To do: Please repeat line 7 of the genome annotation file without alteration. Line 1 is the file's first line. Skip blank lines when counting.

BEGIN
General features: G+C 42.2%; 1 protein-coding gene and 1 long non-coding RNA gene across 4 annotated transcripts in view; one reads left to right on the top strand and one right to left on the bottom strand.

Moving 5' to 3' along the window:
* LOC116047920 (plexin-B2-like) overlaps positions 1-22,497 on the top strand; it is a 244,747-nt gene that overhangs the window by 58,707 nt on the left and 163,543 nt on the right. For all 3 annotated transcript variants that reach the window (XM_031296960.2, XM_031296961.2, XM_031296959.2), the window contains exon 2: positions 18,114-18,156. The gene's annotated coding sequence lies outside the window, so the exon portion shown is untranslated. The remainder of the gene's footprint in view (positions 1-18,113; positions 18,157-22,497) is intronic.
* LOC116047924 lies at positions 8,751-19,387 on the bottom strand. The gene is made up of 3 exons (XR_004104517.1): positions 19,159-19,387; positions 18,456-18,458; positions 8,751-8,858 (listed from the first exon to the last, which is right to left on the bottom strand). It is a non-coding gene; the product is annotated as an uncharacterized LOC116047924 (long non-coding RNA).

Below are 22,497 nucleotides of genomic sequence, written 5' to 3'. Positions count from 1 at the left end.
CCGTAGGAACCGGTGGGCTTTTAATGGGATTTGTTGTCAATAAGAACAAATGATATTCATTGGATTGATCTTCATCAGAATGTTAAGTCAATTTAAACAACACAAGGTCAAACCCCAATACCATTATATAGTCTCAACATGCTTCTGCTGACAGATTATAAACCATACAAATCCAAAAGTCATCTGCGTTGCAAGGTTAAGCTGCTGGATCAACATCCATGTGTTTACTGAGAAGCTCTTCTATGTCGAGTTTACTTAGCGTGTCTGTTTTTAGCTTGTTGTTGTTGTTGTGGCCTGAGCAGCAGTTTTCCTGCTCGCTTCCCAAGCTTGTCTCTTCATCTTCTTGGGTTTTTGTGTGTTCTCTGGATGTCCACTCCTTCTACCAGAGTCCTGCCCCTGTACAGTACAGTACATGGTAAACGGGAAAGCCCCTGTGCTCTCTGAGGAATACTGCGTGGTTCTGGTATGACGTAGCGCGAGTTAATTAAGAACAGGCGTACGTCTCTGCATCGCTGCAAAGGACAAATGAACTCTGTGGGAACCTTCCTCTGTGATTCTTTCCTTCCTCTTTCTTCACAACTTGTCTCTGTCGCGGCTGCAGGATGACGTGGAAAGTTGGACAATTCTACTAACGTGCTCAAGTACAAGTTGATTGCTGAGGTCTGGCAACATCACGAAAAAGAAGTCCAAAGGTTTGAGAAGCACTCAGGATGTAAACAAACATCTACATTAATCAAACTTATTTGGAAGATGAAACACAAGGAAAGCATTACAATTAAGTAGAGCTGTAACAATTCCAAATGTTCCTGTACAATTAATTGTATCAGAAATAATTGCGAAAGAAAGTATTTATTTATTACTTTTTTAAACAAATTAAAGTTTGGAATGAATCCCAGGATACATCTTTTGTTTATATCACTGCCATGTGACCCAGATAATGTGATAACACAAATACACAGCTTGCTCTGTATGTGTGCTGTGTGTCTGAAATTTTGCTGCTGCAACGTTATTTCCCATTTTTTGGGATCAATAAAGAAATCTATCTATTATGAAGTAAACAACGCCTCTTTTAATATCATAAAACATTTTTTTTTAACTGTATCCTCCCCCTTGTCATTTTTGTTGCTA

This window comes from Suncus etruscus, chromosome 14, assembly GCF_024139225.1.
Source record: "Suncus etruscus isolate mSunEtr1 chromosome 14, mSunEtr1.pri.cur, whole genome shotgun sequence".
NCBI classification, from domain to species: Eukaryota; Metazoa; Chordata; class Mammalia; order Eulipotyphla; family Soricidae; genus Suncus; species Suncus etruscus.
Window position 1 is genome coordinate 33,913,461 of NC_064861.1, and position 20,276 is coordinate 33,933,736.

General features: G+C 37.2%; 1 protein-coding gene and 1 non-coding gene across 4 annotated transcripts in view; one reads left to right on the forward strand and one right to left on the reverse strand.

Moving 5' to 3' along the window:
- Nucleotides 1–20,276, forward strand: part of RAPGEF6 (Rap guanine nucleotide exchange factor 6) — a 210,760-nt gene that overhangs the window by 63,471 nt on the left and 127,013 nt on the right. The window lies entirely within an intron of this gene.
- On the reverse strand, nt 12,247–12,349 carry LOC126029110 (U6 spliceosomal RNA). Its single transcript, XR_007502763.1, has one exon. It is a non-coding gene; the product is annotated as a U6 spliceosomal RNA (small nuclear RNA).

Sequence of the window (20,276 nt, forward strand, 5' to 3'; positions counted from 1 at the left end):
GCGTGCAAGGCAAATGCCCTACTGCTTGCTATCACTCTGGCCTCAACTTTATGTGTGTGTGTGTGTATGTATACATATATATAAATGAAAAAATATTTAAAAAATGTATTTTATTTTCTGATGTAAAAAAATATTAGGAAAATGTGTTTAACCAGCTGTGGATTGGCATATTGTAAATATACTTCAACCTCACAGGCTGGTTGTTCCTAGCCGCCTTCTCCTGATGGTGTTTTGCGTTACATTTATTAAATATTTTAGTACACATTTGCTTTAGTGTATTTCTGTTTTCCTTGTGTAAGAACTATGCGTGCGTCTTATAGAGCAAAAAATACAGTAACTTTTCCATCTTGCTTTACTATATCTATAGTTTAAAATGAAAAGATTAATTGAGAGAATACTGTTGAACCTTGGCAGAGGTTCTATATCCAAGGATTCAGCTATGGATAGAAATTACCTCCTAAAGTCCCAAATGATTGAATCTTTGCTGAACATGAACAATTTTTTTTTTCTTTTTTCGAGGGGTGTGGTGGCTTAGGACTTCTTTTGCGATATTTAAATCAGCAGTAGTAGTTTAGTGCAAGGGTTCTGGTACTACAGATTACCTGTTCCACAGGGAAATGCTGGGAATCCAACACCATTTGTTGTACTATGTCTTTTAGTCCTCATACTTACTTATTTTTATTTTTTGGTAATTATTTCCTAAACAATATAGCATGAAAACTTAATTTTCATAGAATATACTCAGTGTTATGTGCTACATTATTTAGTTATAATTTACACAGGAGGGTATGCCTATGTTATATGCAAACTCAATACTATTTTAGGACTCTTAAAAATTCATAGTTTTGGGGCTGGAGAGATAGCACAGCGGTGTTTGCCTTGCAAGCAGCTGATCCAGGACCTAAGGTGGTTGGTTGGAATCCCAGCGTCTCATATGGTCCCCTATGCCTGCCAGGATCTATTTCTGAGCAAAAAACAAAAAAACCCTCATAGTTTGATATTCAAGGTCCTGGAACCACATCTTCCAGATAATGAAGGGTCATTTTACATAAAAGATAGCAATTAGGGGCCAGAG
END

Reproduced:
This window comes from Suncus etruscus, chromosome 14, assembly GCF_024139225.1.